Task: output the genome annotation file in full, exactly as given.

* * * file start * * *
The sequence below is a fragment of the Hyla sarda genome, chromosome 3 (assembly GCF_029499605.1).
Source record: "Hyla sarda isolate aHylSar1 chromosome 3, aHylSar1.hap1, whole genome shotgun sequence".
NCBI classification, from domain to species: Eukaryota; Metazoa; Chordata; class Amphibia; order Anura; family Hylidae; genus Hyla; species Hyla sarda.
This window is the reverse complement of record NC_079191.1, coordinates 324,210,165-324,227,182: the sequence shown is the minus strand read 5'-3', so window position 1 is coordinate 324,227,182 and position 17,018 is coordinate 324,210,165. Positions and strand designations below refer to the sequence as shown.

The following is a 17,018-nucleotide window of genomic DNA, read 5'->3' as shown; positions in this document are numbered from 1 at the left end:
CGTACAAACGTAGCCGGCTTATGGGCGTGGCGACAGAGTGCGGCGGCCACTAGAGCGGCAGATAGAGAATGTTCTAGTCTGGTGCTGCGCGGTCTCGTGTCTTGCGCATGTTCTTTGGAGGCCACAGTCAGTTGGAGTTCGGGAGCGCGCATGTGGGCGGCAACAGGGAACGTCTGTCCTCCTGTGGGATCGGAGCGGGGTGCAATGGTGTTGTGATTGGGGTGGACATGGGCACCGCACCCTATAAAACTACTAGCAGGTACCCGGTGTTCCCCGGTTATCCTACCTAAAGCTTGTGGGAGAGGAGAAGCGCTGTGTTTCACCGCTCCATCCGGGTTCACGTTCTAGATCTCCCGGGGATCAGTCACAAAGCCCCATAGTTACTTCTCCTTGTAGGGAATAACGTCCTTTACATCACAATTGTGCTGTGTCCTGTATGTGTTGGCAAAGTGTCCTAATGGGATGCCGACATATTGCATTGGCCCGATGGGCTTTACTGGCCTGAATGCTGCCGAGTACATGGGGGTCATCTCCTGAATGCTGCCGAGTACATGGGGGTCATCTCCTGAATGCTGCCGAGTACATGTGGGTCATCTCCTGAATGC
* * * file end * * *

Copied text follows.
The sequence below is a fragment of the Hyla sarda genome, chromosome 3 (assembly GCF_029499605.1).
Source record: "Hyla sarda isolate aHylSar1 chromosome 3, aHylSar1.hap1, whole genome shotgun sequence".
NCBI classification, from domain to species: Eukaryota; Metazoa; Chordata; class Amphibia; order Anura; family Hylidae; genus Hyla; species Hyla sarda.
This window is the reverse complement of record NC_079191.1, coordinates 324,210,165-324,227,182: the sequence shown is the minus strand read 5'-3', so window position 1 is coordinate 324,227,182 and position 17,018 is coordinate 324,210,165. Positions and strand designations below refer to the sequence as shown.

The following is a 17,018-nucleotide window of genomic DNA, read 5'->3' as shown; positions in this document are numbered from 1 at the left end:
CGTACAAACGTAGCCGGCTTATGGGCGTGGCGACAGAGTGCGGCGGCCACTAGAGCGGCAGATAGAGAATGTTCTAGTCTGGTGCTGCGCGGTCTCGTGTCTTGCGCATGTTCTTTGGAGGCCACAGTCAGTTGGAGTTCGGGAGCGCGCATGTGGGCGGCAACAGGGAACGTCTGTCCTCCTGTGGGATCGGAGCGGGGTGCAATGGTGTTGTGATTGGGGTGGACATGGGCACCGCACCCTATAAAACTACTAGCAGGTACCCGGTGTTCCCCGGTTATCCTACCTAAAGCTTGTGGGAGAGGAGAAGCGCTGTGTTTCACCGCTCCATCCGGGTTCACGTTCTAGATCTCCCGGGGATCAGTCACAAAGCCCCATAGTTACTTCTCCTTGTAGGGAATAACGTCCTTTACATCACAATTGTGCTGTGTCCTGTATGTGTTGGCAAAGTGTCCTAATGGGATGCCGACATATTGCATTGGCCCGATGGGCTTTACTGGCCTGAATGCTGCCGAGTACATGGGGGTCATCTCCTGAATGCTGCCGAGTACATGGGGGTCATCTCCTGAATGCTGCCGAGTACATGTGGGTCATCTCCTGAATGC